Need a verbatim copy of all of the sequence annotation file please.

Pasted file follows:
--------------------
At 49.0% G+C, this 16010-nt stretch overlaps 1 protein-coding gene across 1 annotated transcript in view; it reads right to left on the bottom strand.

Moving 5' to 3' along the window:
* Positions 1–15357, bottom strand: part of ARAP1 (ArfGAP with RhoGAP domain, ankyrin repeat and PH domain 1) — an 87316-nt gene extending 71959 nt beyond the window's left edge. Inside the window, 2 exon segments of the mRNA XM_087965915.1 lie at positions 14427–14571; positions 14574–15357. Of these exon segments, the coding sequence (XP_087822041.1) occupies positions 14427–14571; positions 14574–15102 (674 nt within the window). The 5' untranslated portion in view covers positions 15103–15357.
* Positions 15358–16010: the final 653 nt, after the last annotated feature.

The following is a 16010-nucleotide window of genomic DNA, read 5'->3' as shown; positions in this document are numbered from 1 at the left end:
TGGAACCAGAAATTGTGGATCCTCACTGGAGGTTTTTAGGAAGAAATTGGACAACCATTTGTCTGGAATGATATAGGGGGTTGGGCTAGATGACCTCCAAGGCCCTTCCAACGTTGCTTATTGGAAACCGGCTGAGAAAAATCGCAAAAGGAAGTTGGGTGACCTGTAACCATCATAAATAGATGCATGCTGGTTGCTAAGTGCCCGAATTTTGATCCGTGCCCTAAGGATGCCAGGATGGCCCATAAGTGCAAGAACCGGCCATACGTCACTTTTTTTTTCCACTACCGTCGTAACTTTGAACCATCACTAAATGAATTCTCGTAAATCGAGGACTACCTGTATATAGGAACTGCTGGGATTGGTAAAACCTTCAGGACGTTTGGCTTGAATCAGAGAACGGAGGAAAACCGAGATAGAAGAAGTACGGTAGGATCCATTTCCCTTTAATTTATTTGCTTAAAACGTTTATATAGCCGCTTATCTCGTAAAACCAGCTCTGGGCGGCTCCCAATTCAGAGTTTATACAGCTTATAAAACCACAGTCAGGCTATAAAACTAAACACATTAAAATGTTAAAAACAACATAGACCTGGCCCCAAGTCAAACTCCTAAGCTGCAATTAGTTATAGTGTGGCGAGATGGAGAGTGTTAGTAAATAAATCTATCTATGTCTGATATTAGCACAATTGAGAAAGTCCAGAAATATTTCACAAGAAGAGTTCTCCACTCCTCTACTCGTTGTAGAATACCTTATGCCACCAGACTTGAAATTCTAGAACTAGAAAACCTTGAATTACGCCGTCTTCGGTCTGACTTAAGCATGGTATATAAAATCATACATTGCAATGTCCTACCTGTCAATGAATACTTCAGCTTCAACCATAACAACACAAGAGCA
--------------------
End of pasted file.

At 49.0% G+C, this 16010-nt stretch overlaps 1 protein-coding gene across 1 annotated transcript in view; it reads right to left on the bottom strand.

Moving 5' to 3' along the window:
* Positions 1–15357, bottom strand: part of ARAP1 (ArfGAP with RhoGAP domain, ankyrin repeat and PH domain 1) — an 87316-nt gene extending 71959 nt beyond the window's left edge. Inside the window, 2 exon segments of the mRNA XM_087965915.1 lie at positions 14427–14571; positions 14574–15357. Of these exon segments, the coding sequence (XP_087822041.1) occupies positions 14427–14571; positions 14574–15102 (674 nt within the window). The 5' untranslated portion in view covers positions 15103–15357.
* Positions 15358–16010: the final 653 nt, after the last annotated feature.

The following is a 16010-nucleotide window of genomic DNA, read 5'->3' as shown; positions in this document are numbered from 1 at the left end:
TGGAACCAGAAATTGTGGATCCTCACTGGAGGTTTTTAGGAAGAAATTGGACAACCATTTGTCTGGAATGATATAGGGGGTTGGGCTAGATGACCTCCAAGGCCCTTCCAACGTTGCTTATTGGAAACCGGCTGAGAAAAATCGCAAAAGGAAGTTGGGTGACCTGTAACCATCATAAATAGATGCATGCTGGTTGCTAAGTGCCCGAATTTTGATCCGTGCCCTAAGGATGCCAGGATGGCCCATAAGTGCAAGAACCGGCCATACGTCACTTTTTTTTTCCACTACCGTCGTAACTTTGAACCATCACTAAATGAATTCTCGTAAATCGAGGACTACCTGTATATAGGAACTGCTGGGATTGGTAAAACCTTCAGGACGTTTGGCTTGAATCAGAGAACGGAGGAAAACCGAGATAGAAGAAGTACGGTAGGATCCATTTCCCTTTAATTTATTTGCTTAAAACGTTTATATAGCCGCTTATCTCGTAAAACCAGCTCTGGGCGGCTCCCAATTCAGAGTTTATACAGCTTATAAAACCACAGTCAGGCTATAAAACTAAACACATTAAAATGTTAAAAACAACATAGACCTGGCCCCAAGTCAAACTCCTAAGCTGCAATTAGTTATAGTGTGGCGAGATGGAGAGTGTTAGTAAATAAATCTATCTATGTCTGATATTAGCACAATTGAGAAAGTCCAGAAATATTTCACAAGAAGAGTTCTCCACTCCTCTACTCGTTGTAGAATACCTTATGCCACCAGACTTGAAATTCTAGAACTAGAAAACCTTGAATTACGCCGTCTTCGGTCTGACTTAAGCATGGTATATAAAATCATACATTGCAATGTCCTACCTGTCAATGAATACTTCAGCTTCAACCATAACAACACAAGAGCA